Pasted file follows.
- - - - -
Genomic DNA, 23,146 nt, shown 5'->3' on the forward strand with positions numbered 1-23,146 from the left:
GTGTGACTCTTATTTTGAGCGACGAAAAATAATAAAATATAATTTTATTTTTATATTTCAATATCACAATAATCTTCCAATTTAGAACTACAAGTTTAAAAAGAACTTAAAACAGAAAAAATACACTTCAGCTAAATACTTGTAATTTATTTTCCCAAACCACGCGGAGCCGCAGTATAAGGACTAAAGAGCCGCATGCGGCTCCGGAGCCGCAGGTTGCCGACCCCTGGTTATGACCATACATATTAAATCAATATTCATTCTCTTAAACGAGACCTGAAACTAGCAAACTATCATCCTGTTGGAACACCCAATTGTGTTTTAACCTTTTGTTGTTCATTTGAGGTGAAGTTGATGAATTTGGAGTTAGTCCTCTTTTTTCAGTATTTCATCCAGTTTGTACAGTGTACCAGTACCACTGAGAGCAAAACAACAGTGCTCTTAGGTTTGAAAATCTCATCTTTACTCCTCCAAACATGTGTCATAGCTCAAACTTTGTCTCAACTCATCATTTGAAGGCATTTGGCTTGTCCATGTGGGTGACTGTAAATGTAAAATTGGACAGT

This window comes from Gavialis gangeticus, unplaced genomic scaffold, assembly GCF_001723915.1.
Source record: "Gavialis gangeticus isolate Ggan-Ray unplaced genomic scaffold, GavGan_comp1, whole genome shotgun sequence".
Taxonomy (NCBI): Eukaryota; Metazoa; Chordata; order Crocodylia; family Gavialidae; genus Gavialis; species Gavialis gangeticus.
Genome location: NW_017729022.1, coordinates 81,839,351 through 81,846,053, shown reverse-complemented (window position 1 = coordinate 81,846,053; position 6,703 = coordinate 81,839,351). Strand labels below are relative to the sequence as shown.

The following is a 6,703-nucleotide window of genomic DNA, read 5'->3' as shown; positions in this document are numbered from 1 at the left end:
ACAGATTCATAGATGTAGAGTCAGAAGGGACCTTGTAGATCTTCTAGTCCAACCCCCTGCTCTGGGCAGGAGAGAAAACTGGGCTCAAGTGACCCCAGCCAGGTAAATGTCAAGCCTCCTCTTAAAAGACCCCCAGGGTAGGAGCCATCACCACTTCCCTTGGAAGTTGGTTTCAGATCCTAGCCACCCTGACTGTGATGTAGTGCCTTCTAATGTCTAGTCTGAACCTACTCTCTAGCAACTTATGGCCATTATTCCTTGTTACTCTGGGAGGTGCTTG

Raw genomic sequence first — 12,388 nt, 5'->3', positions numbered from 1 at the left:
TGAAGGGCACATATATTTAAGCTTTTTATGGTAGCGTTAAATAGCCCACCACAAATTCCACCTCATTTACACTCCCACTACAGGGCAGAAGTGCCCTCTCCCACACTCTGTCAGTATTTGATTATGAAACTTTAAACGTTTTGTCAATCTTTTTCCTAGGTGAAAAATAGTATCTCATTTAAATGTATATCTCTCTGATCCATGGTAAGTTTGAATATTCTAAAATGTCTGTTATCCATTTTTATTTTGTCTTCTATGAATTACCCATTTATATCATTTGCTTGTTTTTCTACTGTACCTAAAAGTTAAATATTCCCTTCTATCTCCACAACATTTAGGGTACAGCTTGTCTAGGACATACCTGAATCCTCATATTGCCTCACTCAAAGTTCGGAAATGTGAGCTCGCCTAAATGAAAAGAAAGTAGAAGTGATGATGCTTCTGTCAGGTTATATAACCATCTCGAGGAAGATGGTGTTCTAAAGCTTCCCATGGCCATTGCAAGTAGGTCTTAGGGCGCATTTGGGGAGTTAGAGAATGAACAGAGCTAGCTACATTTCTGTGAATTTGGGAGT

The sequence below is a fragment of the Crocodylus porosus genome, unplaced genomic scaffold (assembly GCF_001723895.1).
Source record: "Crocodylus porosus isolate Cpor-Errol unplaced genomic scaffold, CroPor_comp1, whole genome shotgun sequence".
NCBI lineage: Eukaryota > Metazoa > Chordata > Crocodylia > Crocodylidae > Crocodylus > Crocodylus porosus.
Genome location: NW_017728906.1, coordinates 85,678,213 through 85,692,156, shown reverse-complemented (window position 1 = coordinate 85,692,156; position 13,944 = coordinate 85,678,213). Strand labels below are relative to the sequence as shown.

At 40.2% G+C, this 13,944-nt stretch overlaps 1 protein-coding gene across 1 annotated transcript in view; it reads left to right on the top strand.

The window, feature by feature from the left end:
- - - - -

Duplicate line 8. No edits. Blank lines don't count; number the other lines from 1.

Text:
ACAGATTCATAGATGTAGAGTCAGAAGGGACCTTGTAGATCTTCTAGTCCAACCCCCTGCTCTGGGCAGGAGAGAAAACTGGGCTCAAGTGACCCCAGCCAGGTAAATGTCAAGCCTCCTCTTAAAAGACCCCCAGGGTAGGAGCCATCACCACTTCCCTTGGAAGTTGGTTTCAGATCCTAGCCACCCTGACTGTGATGTAGTGCCTTCTAATGTCTAGTCTGAACCTACTCTCTAGCAACTTATGGCCATTATTCCTTGTTACTCTGGGAGGTGCTTG